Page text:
It’s up against international architecture superstars.
A public Thai school in Chiang Rai has been nominated for the Royal Institute of British Architects International Prize 2018.
Vin Varavarn Architects’ Baan Huay Sarn Yaw Post Disaster School represents an incredible feat on the part of the province to recover from a 6.3 magnitude earthquake (the largest ever recorded in the kingdom) that destroyed 73 schools and left 2,000 students without classrooms.
Baan Huay Sarn Yaw is the flagship development from Pordee Pordee Classroom, an initiative between up-and-coming design firms, Design for Disasters non-profit research and design initiative, and Association of Siamese Architects under Royal Patronage to sustainably rebuild the province’s educational infrastructure in record time.
Built from organic materials, Vin Varavarn’s school is no free-form fantasy. It has all the charm of the Rama VI-era Maruekhathaiyawan Palace, despite the complete lack of adornments. The stilted structure, paneled walls, and deep eaves feel quintessentially Thai and perfectly suited to the climate.
“We spoke to the school. The director had a lot of environmental concerns. He wanted us to incorporate natural materials in the plan,” says Vin, who pushed for the use of bamboo as floorboards, a sustainable material that grows quickly in Chiang Rai's climate.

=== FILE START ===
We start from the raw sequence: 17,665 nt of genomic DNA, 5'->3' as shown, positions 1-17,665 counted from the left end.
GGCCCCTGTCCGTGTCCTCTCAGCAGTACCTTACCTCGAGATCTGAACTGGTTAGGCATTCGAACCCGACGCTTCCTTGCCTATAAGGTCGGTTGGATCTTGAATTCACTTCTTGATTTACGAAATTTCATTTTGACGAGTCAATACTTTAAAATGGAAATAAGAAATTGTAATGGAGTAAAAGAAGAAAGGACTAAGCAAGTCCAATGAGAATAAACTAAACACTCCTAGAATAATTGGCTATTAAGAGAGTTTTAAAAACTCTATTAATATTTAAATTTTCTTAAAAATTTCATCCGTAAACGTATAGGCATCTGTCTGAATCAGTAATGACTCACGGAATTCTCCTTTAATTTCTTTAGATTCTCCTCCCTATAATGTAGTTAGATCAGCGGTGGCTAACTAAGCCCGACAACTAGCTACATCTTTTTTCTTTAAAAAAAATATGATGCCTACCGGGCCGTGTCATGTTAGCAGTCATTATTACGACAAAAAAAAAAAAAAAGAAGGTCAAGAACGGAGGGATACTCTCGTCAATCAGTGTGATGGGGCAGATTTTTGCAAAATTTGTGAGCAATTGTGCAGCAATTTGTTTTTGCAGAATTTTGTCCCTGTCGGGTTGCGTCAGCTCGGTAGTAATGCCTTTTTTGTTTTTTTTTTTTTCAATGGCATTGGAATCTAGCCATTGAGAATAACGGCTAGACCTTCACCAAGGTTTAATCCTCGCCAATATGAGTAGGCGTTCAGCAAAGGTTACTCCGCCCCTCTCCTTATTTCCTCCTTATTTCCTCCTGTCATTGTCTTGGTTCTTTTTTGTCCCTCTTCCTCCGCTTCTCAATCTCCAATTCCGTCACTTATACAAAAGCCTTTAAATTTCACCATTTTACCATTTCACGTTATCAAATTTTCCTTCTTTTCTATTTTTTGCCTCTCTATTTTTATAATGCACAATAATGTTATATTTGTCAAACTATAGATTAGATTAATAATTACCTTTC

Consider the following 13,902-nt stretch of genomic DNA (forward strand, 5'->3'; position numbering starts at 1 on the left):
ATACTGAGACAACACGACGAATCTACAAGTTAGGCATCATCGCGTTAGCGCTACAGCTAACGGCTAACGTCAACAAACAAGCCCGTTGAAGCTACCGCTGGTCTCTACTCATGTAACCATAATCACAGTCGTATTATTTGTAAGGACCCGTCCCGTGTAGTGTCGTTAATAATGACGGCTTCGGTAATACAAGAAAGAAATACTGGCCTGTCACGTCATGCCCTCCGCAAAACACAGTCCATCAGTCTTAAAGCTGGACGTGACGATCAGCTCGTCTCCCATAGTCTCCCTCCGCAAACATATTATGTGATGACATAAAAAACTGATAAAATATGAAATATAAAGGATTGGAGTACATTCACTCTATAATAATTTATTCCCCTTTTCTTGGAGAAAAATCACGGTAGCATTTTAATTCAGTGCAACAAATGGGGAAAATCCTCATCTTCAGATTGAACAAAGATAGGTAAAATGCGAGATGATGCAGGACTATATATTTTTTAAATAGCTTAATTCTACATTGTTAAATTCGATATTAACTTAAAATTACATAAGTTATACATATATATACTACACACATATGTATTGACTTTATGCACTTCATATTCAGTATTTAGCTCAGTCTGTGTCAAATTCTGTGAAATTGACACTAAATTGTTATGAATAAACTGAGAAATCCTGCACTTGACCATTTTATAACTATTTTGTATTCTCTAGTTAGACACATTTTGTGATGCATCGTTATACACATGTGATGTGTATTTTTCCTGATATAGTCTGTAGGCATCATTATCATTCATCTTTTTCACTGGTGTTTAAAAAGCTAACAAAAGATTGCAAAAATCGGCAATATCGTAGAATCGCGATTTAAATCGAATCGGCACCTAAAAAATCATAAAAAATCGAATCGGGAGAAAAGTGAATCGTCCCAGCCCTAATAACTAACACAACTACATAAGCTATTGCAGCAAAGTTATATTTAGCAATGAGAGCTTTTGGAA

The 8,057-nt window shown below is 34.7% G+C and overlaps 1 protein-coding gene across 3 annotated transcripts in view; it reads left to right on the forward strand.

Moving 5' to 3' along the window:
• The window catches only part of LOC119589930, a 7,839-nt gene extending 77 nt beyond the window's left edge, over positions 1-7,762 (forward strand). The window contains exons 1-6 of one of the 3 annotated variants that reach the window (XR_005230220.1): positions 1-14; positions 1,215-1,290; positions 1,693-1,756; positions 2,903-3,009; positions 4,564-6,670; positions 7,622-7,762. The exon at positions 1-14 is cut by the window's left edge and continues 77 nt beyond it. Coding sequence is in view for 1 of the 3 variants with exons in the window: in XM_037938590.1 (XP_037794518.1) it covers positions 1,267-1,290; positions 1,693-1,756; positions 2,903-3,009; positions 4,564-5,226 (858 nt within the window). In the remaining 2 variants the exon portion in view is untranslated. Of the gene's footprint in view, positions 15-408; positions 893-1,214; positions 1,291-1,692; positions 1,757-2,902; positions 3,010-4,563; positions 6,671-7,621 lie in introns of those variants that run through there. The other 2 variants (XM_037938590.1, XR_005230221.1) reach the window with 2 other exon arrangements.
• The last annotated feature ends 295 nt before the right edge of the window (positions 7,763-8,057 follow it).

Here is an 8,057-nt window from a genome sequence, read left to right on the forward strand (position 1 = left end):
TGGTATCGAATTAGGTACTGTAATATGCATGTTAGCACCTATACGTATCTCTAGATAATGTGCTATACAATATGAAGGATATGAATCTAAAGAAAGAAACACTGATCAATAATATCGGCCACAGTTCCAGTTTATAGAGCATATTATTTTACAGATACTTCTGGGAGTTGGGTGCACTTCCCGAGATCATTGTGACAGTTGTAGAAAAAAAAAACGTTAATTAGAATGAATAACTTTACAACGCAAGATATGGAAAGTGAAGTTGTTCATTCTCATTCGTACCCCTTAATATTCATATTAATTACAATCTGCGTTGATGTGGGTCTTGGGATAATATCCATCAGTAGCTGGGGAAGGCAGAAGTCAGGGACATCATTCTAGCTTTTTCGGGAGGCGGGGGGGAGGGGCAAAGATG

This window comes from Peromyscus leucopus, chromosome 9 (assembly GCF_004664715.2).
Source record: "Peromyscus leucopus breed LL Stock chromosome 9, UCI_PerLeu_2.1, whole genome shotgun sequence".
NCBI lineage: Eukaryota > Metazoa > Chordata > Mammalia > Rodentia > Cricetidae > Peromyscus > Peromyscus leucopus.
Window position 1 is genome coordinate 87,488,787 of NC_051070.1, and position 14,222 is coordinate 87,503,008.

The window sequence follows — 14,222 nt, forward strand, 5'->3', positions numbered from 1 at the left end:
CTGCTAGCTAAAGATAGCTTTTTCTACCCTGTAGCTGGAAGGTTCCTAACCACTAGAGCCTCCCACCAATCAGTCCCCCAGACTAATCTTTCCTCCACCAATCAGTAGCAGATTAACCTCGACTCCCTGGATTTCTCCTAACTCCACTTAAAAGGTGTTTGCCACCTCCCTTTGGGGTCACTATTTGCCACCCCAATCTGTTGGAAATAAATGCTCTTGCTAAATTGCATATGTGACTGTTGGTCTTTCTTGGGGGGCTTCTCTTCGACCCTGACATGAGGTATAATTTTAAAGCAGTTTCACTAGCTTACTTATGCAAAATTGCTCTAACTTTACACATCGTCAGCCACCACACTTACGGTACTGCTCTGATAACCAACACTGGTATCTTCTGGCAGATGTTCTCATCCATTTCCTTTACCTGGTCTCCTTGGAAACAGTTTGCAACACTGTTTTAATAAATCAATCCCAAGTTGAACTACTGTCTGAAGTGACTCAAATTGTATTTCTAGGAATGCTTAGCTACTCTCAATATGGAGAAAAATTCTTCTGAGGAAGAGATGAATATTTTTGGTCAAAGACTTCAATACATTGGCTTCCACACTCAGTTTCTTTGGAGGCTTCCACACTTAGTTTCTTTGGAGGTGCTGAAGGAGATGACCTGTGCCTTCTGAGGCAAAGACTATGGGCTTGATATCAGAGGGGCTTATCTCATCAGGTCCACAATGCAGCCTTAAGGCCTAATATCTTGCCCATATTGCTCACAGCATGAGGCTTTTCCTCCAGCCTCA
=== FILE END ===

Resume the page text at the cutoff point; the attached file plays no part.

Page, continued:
Launched in 2016, the RIBA International Prize is handed to a building that “exemplifies design excellence, architectural ambition and delivers meaningful social impact.”
Baan Huay Sarn Yaw stands out as an anomaly among 2018’s nominees, most of which come from international architectural superstars. The majority of other projects on this year’s short list are strikingly minimal, high-budget European edifices like the Museum Voorlinden (Netherlands) by Dutch firm Kraaijvanger Architects and Switzerland’s Kunstmuseum Basel by Christ & Gantenbein.
Every building in the shortlist will now be visited by the RIBA grand jury before the winner is announced towards the end of 2018.